NIST (and the National Bureau of Standards, as we were previously known) has been fortunate to be home to many African American scientists, administrators and staff who have made lasting contributions to the mission of this institution — from Dolphus Milligan and Reatha Clark King to Willie May, who worked at NIST for more than 40 years, ultimately serving as the first African American NIST Director.
Below, we highlight a small number of those individuals who have contributed to our great past and helped set the stage for our incredible present and future. Also make sure you check out the first-person stories in the videos at the bottom of this page.
Victor McCrary was a group leader and division chief within NIST's Information Technology Laboratory between 1997 and 2003. He received a B.A. in chemistry from Catholic University of America, an M.S. in Executive Engineering Management from the University of Pennsylvania and a Ph.D. in physical chemistry from Howard University.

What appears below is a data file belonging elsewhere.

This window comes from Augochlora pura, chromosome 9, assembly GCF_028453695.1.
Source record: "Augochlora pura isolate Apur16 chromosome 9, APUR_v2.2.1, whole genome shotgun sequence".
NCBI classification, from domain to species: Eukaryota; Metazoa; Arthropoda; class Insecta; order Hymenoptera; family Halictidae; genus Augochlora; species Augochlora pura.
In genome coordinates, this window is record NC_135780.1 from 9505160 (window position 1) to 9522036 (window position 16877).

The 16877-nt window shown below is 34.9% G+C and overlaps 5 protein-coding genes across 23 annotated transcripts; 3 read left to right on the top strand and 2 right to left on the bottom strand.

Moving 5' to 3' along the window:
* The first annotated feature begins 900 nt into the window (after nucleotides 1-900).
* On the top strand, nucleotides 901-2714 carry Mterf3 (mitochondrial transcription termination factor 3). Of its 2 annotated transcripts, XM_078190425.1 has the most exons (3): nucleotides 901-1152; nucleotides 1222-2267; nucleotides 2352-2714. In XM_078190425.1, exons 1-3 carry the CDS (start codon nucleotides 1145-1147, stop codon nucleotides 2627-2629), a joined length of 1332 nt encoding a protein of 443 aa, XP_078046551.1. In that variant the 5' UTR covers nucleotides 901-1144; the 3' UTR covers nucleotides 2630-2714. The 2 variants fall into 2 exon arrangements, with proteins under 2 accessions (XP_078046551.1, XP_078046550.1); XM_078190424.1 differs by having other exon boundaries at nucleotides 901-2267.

He is the co-recipient of a Department of Commerce Gold Medal for the first open standards for electronic books. His division led pioneering research and standards in emerging digital media, including electronic book reading systems, and biometrics. His division won a 2001 R&D 100 award for developing a Braille reader for e-books.
Do you know an individual from our history who deserves to be recognized here? Please let us know.